Tomás Eloy Martínez recalled for his writing and teaching legacy

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  • February 2, 2010

By Eduardo Gonzalez

Argentine journalist and writer Tomás Eloy Martínez, who died of cancer Sunday at 75, was one of the most accomplished writers of New Journalism, fusing journalistic storytelling with literary techniques, La Voz de Argentina recalls (Spanish). See the Buenos Aires Herald's obituary (in English).

Eloy Martínez was the most widely read and translated Argentine writer and was especially known for his works on former president Juan Perón (The Perón Novel) and his wife Eva (Santa Evita). He began his career as a copy editor at La Gaceta de Tucumán (which recalls his first steps in journalism in this story). At the time of his death, he was a columnist for La Nación of Argentina, El País of Spain, and The New York Times.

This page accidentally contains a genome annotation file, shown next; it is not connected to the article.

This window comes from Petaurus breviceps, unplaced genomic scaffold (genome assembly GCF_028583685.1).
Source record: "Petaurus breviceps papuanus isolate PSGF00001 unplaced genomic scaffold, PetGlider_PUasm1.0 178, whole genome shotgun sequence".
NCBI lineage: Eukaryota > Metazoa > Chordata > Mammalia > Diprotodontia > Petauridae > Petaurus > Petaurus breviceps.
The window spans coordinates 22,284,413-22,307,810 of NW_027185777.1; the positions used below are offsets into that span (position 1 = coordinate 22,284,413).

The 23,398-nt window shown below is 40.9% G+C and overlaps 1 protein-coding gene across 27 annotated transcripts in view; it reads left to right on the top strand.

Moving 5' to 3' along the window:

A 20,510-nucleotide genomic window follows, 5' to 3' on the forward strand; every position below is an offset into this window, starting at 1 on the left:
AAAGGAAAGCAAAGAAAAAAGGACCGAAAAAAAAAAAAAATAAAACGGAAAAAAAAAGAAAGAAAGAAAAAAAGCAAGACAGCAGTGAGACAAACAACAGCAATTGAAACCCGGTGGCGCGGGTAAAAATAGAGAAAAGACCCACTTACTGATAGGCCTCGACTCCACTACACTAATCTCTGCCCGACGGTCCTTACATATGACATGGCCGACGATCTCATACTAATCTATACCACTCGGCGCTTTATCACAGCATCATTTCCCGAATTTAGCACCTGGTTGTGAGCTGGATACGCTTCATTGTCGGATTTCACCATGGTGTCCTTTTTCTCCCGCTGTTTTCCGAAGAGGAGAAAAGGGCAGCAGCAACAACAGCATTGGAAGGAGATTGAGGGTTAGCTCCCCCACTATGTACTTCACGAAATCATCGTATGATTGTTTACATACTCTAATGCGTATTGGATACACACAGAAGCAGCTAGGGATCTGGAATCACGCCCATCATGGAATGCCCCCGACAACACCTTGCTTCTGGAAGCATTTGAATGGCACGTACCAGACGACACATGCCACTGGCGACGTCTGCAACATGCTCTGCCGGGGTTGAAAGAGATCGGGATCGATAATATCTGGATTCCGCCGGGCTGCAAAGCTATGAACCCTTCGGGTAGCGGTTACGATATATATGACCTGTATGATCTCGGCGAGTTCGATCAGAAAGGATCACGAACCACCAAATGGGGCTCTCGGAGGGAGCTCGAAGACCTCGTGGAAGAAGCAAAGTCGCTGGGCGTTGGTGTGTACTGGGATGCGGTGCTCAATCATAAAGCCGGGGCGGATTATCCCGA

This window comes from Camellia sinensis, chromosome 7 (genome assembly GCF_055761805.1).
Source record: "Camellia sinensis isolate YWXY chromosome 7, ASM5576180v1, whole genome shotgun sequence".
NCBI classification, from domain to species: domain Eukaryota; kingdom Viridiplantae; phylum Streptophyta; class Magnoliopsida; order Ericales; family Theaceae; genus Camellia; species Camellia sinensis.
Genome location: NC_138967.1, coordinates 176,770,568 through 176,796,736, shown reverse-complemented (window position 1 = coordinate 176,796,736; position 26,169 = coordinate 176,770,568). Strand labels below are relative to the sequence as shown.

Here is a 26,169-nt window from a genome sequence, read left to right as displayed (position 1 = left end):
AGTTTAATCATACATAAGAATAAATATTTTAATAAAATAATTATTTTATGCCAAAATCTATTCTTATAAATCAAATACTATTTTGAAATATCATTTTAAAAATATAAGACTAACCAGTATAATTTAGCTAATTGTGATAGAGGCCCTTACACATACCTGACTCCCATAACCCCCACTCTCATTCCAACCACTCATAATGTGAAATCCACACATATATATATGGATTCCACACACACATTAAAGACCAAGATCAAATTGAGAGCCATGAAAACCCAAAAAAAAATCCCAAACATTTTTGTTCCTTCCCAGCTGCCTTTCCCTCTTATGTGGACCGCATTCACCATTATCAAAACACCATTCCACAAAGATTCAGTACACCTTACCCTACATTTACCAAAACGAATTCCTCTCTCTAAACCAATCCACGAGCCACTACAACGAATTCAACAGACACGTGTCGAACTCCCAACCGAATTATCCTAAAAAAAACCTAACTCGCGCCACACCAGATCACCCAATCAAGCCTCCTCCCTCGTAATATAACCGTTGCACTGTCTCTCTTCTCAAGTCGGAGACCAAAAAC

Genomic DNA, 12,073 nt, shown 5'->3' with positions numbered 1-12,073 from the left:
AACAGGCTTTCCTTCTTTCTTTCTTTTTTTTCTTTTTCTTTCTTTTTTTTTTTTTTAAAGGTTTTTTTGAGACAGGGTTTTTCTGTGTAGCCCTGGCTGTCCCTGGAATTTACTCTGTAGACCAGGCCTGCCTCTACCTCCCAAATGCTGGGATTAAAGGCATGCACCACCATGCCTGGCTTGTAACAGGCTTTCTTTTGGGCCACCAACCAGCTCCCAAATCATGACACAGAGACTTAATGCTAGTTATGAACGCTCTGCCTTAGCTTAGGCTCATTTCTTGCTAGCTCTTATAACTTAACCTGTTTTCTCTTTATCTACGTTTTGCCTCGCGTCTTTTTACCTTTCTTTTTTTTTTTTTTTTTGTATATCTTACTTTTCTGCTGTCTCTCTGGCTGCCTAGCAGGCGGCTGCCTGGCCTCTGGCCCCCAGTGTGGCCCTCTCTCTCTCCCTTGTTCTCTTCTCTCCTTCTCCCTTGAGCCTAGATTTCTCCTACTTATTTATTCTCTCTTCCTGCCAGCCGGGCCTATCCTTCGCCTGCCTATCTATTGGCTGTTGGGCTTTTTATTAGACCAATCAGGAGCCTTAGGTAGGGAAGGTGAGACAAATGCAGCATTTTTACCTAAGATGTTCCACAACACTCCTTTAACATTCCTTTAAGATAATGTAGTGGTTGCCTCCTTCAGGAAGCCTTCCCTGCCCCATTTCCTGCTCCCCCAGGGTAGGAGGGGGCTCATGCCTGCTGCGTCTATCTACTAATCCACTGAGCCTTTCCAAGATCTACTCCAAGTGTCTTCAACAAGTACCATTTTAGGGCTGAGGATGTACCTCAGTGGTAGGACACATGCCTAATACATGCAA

Known for his long professional trajectory, he played a key role in creating the New Ibero-American Journalism Foundation (founded in Colombia by Gabriel García Márquez), where he also taught several workshops.

One of his former students at Rutgers University, journalist Ruxandra Guidi, writes for the Americas Quarterly blog, "I am having a hard time imagining the future of journalism and literature in Latin America without Tomás. At a time when the media and publishing worlds are undergoing such an identity crisis, and we’re all scrambling for ways to keep newspapers and books relevant, Tomás personified the best advice: perseverance. I, for one, will do my best to keep that little obsession alive."

Read more in the Spanish version of this post.

Note from the editor: This story was originally published by the Knight Center’s blog Journalism in the Americas, the predecessor of LatAm Journalism Review.